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Breaking News, Breaking Down filmmaker interview

April 1, 2010
OXFORD TOWN – For the people who tell the stories of other’s tragedies for the world to understand, we often forget that their own experiences of those events are as telling, if not more. While a journalist is trained to remain detached and record the events, in the midst of catastrophe, there are sights and experiences that alter you.
Breaking News, Breaking Down is a 36-minute documentary that looks at the journalists behind the words and cameras during Hurricane Katrina and September 11. The film will play in Oxford on Monday, April 12 at 4 p.m. in the Overby Auditorium, next to Farley Hall on the Ole Miss campus.
Mike Walter was a journalist but on 9/11 became a filmmaker.
“I think it’s the one story that hasn’t been told by journalists and it’s an important one,” Walter said. “We’ve covered how trauma has impacted returning vets, and we’ve shown how it has impacted firefighters, cops and paramedics..but somehow we’ve always maintained that we should be these stoic figures and that we can not be impacted by our work…but that’s ridiculous. I didn’t see it as an issue until it hit me.”
Walter said he looked at these people throughout his two decades in journalism that were suffering bouts of alcoholism, broken marriages and the lightbulb turned on.
“I’ve been a journalist for more than two decades and it took 9/11 to show me this story that was right under my nose the whole time,” Walter said. “Now it’s been great because we’ve shown it all around the world and journalists thank me because they know this is a real issue.”
The documentary mostly follows the story of John McCusker, a photojournalist who helped the New Orleans Times win two Pulitzers for the Hurricane Katrina coverage and then had a mental breakdown.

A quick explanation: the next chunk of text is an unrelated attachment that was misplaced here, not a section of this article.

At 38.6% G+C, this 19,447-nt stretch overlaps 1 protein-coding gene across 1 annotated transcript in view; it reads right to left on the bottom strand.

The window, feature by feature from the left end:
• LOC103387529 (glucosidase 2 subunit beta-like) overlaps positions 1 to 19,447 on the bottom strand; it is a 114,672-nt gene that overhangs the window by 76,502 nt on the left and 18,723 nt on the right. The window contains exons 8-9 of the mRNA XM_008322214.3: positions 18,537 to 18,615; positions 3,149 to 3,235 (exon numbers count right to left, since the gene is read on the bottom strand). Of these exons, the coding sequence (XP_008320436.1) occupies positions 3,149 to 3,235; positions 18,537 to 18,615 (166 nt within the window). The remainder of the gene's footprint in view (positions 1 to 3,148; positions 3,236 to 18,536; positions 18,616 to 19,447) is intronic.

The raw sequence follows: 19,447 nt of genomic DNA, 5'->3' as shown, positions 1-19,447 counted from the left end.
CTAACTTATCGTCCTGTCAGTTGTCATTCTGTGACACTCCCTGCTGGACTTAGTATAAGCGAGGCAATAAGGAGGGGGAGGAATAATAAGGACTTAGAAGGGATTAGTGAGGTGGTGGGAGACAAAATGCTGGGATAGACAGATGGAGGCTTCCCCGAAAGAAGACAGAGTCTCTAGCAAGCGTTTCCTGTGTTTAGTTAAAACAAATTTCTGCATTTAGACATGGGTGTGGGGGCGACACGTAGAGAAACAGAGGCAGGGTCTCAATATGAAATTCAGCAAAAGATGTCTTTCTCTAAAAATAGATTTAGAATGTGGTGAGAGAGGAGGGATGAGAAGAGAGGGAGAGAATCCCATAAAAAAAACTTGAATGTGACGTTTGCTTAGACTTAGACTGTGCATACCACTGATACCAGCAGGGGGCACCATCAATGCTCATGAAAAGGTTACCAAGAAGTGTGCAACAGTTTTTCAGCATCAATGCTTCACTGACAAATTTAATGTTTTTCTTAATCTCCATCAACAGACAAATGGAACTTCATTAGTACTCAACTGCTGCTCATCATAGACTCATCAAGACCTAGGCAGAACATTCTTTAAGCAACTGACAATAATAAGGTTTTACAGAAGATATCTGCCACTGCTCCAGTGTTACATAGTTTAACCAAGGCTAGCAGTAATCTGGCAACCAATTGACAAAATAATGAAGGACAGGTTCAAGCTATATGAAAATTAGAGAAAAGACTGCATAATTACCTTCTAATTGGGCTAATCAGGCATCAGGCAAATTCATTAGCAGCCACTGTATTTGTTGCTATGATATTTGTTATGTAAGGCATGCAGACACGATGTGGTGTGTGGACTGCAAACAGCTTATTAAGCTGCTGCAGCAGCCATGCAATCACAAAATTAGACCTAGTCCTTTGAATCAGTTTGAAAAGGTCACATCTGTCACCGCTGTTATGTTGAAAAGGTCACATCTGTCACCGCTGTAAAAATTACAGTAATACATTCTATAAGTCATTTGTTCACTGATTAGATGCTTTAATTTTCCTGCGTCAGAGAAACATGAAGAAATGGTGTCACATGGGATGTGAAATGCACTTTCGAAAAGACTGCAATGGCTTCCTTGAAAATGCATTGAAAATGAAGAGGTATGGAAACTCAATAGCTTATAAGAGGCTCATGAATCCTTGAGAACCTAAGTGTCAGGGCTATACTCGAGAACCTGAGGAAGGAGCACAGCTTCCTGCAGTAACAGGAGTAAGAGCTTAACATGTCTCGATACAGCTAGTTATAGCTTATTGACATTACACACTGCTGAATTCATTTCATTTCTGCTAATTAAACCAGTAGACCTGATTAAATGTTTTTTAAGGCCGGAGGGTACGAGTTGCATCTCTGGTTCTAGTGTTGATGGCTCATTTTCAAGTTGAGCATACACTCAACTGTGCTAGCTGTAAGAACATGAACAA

“But I thought if I was going to examine him and his story I needed to be honest with the audience and tell about my own struggles with trauma and depression following 9/11,” Walter said. ”So I did, and in the process I introduce the audience to David Handschuh who really pointed me in the right direction towards the Dart Center, and Dart Ochberg fellowships, and eventually the Dart Society.”
The Dart Society, which is discussed in the documentary, is a nonprofit organization of journalists who advance the compassionate and ethical coverage of trauma, conflict and social injustice. Members of the society are Dart Center Ochberg Fellows and winners of the Dart and Mimi awards.
“A big chunk of the film is devoted to 9/11 and Katrina. But trauma can impact any reporter…including those just breaking into the business who have to cover the gruesome car wrecks and the impact that has on families,” Walter said. “We absorb all of this stuff…and it can get to you.”
Walter said he hopes what people take away from the film is two-fold.
“For journalists it’s important for them to acknowledge this issue exists and it gives them permission to talk about it, and it also shows them that there are resources like the Dart Society and the Dart Center to reach out to for help,” Walter said. “The other take away is I like the fact that people who are news consumers come up to me after the screening and say they have a new respect for journalists and that they didn’t understand what they go through to get the story. I think given the fact that journalists are losing their jobs right and left in this current environment that is a good thing.”
For the trailer or more information, visit
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